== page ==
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Major royal children’s event cancelled in Norway


Oslo Municipality’s national day committee met on Tuesday evening and concluded it won’t be possible to carry out the annual national day celebration in the Norwegian capital as usual.

The parade is the most iconic part of Norway’s grand national celebrations that takes place on Constitution Day of 17 May every year. The parade leads through the streets of Oslo before passing by the Royal Palace. Here the Royal Family joins the celebrations, waving to the passing children. For most children, this is the highlight of the event itself.

The Royal Family during the parade in 2018. Photo: Oskar Aanmoen / Royal Central.

Pia Farstad von Hall, leader of the national day committee says in a statement: “Health comes first. We have for a while now thought that we had to consider cancelling the children’s parade but waited as long we could for this decision, precisely because it is so difficult.”

The parade is usually the only task the royals perform on the day. The parade lasts for more than three hours and the royals stand on the balcony throughout the parade. The municipality of Oslo says that they will carry out a form of celebration that is appropriate with regard to the corona virus. It is still not clear how the day will be celebrated, but the municipality is working to make sure that people can participate in a digital celebration. It is unclear what role the royal family will play in this year’s National Day celebrations.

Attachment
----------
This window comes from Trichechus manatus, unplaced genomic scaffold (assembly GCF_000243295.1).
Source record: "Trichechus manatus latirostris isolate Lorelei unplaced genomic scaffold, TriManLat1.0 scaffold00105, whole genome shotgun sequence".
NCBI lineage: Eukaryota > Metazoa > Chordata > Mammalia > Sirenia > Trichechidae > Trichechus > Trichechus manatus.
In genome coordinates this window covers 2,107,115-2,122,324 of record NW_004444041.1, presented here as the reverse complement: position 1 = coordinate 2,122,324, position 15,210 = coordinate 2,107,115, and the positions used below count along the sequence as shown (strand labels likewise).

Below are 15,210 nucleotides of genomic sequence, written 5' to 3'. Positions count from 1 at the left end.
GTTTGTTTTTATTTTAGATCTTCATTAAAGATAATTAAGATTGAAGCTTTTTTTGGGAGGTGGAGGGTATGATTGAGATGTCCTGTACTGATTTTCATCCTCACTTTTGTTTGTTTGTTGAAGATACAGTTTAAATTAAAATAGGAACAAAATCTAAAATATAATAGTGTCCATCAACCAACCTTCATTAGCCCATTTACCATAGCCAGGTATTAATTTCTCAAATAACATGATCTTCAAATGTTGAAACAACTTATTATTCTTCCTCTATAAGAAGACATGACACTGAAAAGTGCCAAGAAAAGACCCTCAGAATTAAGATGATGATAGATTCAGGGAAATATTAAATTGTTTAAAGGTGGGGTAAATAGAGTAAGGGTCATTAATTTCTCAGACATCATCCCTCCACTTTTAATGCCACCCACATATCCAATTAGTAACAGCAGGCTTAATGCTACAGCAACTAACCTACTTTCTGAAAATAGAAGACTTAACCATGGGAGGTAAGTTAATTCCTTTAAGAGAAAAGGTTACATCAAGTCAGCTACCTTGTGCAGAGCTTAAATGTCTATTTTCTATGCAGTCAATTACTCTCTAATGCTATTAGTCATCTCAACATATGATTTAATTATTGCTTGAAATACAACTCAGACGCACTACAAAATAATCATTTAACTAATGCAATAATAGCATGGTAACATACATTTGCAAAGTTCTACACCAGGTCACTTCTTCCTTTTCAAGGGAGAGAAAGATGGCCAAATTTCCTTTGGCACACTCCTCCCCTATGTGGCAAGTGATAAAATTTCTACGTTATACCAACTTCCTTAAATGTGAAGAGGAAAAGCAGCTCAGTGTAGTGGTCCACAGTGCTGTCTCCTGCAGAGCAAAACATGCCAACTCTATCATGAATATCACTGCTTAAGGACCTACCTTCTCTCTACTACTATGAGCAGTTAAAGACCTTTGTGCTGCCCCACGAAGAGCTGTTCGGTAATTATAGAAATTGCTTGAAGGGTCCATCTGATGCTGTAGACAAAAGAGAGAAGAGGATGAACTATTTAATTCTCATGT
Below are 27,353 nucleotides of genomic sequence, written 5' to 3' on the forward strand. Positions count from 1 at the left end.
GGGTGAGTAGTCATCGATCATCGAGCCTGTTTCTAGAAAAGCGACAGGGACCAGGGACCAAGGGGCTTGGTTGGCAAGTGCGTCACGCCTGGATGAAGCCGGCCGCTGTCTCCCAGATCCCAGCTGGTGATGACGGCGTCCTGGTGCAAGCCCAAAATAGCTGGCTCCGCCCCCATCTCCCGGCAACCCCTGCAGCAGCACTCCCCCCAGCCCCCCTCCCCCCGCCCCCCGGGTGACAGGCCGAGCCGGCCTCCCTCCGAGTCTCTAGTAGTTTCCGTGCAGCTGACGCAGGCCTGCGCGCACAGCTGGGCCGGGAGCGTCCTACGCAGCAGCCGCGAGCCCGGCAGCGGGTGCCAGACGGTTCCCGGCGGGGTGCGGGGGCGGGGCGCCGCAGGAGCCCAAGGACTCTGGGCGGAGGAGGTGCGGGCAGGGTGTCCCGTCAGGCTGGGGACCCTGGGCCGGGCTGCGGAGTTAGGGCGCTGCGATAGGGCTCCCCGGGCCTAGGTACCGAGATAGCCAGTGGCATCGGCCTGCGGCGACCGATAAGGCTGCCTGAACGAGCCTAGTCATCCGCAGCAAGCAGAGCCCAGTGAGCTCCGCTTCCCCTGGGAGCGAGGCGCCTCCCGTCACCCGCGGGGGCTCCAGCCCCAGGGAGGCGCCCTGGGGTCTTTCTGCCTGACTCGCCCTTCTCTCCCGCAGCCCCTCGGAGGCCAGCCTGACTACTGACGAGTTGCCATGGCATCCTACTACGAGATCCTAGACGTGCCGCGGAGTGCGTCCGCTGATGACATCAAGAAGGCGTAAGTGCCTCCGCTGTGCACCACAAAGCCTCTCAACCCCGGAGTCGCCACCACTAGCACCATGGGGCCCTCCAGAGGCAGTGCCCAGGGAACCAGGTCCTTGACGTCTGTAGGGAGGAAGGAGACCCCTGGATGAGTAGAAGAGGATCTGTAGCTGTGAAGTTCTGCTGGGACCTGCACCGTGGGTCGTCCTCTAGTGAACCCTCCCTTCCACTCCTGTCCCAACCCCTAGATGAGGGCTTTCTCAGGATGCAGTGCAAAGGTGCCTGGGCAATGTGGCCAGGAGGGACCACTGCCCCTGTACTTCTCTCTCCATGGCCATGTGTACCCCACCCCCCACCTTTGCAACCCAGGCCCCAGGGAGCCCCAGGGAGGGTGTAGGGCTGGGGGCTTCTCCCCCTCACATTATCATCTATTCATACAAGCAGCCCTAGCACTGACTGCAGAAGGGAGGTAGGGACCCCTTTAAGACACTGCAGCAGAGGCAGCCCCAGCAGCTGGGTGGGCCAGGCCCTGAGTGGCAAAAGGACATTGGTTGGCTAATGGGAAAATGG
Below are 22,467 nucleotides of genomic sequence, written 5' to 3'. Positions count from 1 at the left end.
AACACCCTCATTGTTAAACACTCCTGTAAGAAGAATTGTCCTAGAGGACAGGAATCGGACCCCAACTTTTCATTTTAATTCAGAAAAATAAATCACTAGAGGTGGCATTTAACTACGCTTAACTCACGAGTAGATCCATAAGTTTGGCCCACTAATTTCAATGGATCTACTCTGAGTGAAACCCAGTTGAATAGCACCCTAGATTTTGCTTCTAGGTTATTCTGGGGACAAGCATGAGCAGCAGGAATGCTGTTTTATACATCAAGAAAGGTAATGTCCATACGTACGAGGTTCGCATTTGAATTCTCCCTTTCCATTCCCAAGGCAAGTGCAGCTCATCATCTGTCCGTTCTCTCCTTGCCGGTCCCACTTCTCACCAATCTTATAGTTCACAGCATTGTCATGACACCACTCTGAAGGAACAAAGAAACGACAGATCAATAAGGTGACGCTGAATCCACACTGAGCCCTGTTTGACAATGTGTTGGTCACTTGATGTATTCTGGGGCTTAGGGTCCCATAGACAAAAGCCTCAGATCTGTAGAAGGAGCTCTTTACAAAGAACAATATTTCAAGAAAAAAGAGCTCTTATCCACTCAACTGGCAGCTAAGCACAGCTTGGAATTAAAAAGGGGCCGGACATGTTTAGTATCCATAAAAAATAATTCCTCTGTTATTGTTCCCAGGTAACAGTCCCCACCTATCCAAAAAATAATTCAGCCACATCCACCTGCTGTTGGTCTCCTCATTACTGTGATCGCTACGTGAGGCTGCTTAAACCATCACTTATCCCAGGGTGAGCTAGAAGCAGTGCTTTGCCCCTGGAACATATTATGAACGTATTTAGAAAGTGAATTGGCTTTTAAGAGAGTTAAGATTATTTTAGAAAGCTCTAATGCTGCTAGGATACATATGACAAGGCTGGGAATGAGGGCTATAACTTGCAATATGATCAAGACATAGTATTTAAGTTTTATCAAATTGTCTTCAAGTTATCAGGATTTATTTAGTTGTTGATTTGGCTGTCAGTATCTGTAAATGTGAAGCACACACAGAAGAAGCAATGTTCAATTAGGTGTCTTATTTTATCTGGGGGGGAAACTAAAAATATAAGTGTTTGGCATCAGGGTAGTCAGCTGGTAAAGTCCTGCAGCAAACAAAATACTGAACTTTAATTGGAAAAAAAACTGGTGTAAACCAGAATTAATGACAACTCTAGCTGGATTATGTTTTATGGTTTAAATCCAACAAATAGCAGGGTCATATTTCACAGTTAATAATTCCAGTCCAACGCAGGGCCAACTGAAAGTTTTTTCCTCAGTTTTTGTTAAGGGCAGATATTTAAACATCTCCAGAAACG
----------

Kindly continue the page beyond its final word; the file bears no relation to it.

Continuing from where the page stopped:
The parade in Oslo in 2019. Photo: Oskar Aanmoen / Royal Central.

There have been children’s parades in Oslo on May 17 since 1870, with the exception of the period under German occupation during World War Two. At a regular May 17 celebration, up to 100.000 children from more than 115 schools take part in the parade past the Royal Palace. The entire parade is broadcast live on Norway’s two biggest TV-channels and is the most famous part of the national celebration of Norway`s Constitution Day.

All cities, towns and villages in Oslo have their own children’s parades on 17 May. Previously, the city of Stavanger and Trondheim and several smaller municipalities announced that they had cancelled their parades for this year.



About author

Senior Europe Correspondent Oskar Aanmoen has a master in military and political history of the Nordic countries. He has written five books on historical subjects and more than 700 articles for Royal Central. He has also interview both Serbian and Norwegian royals. Aanmoen is based in Oslo, Norway.